Turning a light on for students interested in electricityPublished 11:11am Friday, January 15, 2010
By JESSICA SIEFF
Niles Daily Star
With heads down and eyes focused, a handful of area students are busy Thursday morning in a sectioned off area of Lake Michigan College’s Bertrand Crossings Campus.
Their heads down and eyes focused, their hands work between wires and tools weaving in and out almost seamlessly, working to see a final result in the task at hand. A blinking light or the successful flick of a switch.
The students are part of a specialized program gaining in popularity and is the result of three years of persistence by Niles High School electronics teacher Steven Karsten.
The program is “a full spectrum electronics program,” Karsten said, that is not only teaching students a viable trade but incorporating aspects of alternative energy and arming them with the knowledge they’ll need when trying to turn those skills into a career.
“We’re excited about it,” he said.
The Alternative Energy/Electrical Program is a comprehensive program attacking an impressive number of components of the electrical field – everything from circuits, DC and AC principals, soldering, transformers and motors to residential wiring, digital and networking principals and cable technology.
It’s a program open to students from area high schools. Currently, Karsten is teaching Niles, Buchanan and Berrien Springs high school students.
That has been Karsten’s push for the past three years – to offer the opportunity as an elective program available to students at schools in southern Berrien County.
“I have a good group of students out there,” Karsten said. “They’re very open to it, they’re very receptive. It’s pretty aggressive, we move them through it pretty quickly.”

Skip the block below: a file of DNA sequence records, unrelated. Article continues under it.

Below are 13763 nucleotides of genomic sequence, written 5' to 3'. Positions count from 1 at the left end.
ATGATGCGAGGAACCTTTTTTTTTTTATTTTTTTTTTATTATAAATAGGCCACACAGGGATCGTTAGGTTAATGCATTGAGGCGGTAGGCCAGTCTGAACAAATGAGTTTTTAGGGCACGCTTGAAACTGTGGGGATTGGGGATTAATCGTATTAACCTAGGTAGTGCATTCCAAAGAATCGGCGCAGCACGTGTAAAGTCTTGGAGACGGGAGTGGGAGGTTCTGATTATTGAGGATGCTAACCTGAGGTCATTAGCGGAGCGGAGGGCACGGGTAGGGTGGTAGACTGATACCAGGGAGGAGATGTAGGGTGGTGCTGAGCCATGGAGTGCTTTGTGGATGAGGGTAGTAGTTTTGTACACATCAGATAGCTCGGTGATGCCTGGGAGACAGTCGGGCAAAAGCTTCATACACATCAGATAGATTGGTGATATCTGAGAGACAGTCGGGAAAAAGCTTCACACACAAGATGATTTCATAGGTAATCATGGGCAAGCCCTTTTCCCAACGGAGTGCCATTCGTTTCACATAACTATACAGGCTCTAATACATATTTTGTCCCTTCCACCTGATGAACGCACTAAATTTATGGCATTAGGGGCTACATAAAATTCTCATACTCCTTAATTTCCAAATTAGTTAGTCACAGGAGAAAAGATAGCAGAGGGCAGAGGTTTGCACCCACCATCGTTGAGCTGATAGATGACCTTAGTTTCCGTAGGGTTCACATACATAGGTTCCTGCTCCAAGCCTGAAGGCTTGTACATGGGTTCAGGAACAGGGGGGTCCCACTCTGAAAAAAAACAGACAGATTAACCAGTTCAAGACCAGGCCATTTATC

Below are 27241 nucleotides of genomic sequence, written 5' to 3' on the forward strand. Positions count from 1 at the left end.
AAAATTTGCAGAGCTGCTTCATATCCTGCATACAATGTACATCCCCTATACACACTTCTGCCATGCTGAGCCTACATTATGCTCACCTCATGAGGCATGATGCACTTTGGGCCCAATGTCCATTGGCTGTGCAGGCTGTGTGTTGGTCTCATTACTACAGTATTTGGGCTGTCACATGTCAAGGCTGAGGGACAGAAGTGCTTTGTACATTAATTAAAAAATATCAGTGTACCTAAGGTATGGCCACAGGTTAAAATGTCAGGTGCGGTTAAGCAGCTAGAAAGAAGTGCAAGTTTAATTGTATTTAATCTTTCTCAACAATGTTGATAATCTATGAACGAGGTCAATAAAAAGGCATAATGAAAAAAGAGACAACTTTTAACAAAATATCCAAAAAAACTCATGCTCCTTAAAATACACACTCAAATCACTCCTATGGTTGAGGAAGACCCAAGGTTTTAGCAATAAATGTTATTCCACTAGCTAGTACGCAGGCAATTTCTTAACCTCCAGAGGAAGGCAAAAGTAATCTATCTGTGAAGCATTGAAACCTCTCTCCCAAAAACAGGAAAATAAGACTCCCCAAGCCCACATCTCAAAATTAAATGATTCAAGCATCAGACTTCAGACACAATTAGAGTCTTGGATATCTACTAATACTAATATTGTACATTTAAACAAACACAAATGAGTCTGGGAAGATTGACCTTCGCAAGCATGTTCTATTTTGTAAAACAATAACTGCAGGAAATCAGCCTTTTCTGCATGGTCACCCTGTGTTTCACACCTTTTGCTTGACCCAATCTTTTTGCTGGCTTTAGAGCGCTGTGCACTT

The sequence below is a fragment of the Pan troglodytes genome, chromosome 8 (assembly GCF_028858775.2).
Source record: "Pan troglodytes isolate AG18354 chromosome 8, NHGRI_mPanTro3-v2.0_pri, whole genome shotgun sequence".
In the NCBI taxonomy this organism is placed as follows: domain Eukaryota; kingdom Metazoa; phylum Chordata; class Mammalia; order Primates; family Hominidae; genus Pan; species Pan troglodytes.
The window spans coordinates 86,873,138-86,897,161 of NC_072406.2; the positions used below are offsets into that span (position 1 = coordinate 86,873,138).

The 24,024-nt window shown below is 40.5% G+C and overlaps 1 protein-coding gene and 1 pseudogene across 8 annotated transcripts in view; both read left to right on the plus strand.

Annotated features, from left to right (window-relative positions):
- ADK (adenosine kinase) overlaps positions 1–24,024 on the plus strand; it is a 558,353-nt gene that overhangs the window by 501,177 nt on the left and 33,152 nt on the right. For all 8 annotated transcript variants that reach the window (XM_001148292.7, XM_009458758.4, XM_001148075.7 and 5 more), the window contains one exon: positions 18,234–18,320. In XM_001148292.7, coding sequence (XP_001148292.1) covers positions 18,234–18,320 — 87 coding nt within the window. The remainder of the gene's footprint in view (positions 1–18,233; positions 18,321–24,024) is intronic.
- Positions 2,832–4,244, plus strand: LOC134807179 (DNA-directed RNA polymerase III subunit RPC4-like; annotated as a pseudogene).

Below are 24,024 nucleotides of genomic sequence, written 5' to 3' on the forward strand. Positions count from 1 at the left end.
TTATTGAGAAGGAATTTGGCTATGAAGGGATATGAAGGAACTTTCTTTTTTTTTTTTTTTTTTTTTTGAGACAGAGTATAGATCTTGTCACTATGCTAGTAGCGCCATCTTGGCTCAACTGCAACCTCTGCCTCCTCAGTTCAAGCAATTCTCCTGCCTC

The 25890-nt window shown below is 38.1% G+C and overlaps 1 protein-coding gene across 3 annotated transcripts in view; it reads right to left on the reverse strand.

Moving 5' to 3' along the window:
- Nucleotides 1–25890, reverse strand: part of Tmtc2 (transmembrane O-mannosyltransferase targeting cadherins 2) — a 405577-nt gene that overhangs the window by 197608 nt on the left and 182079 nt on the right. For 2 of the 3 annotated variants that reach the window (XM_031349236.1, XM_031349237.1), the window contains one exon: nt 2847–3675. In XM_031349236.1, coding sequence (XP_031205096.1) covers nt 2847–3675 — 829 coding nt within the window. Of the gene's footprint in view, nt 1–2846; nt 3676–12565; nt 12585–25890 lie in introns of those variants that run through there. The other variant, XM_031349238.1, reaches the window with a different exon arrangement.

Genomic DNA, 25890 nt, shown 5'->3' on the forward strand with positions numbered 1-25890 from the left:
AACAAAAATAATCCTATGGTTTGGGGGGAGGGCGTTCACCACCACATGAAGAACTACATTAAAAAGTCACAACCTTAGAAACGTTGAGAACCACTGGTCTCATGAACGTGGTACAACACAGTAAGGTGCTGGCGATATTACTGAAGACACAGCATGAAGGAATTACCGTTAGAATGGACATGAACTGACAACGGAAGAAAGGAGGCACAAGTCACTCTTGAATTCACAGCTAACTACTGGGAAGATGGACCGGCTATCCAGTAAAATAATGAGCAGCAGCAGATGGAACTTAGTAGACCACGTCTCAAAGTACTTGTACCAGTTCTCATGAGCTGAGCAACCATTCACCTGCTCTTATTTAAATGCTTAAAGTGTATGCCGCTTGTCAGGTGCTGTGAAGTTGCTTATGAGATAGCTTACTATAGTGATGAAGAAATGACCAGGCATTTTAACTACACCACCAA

Students learn a range of skills in a trade that is fueling jobs – especially when centered around alternative energy, another aspect that’s part of the curriculum.
Students will work with a wind turbine and solar energy system, putting each together by the end of the course.
“This just kind of gives them a heads up on the electrical trade with an emphasis on green energy solutions,” Karsten said.
The trade is gaining in strength as the country looks to alternative energy sources and more and more residences weigh the options of refitting their homes to be energy efficient. The growth of digital services also help make the electrical field a strong and steady industry.
“You have to have the skills and the knowledge,” Karsten said. “But the key to getting your foot in the door is to have that base knowledge.”
That’s what students like Anthony Horvath are getting now. Not only are they learning basics that could open the door to opportunities available through apprenticeships and military specialties, they are also learning employment skills – how to write resumes and cover letters, what to expect in interviews and how to successfully market themselves.
They are important skills in an increasingly competitive workforce.
Special materials are being used for the class, each student works with a tool bag containing the necessities and alternative energy kits were also purchased through the school for the program. The space was made possible by Lake Michigan College.
“I’ve always been kind of into science and electronics,” Horvath said. Through the program, the Niles High School senior said he’s learned skills that will help him in the future even if he doesn’t choose a career in the field. When it comes to maintaining his home, he’ll be able to save money with the knowledge of how to perform the electrical maintenance himself.
Follow up programs are available through both Lake Michigan College and Southwestern Michigan College, Karsten said, adding that the course can also account for 14 college credits through LMC.
So far, the results of the study looks good. Niles High School students finished first in their electrical division of the Michigan Industrial and Technology Education Society state competition.
“This tells me we’re on the right track,” Karsten said.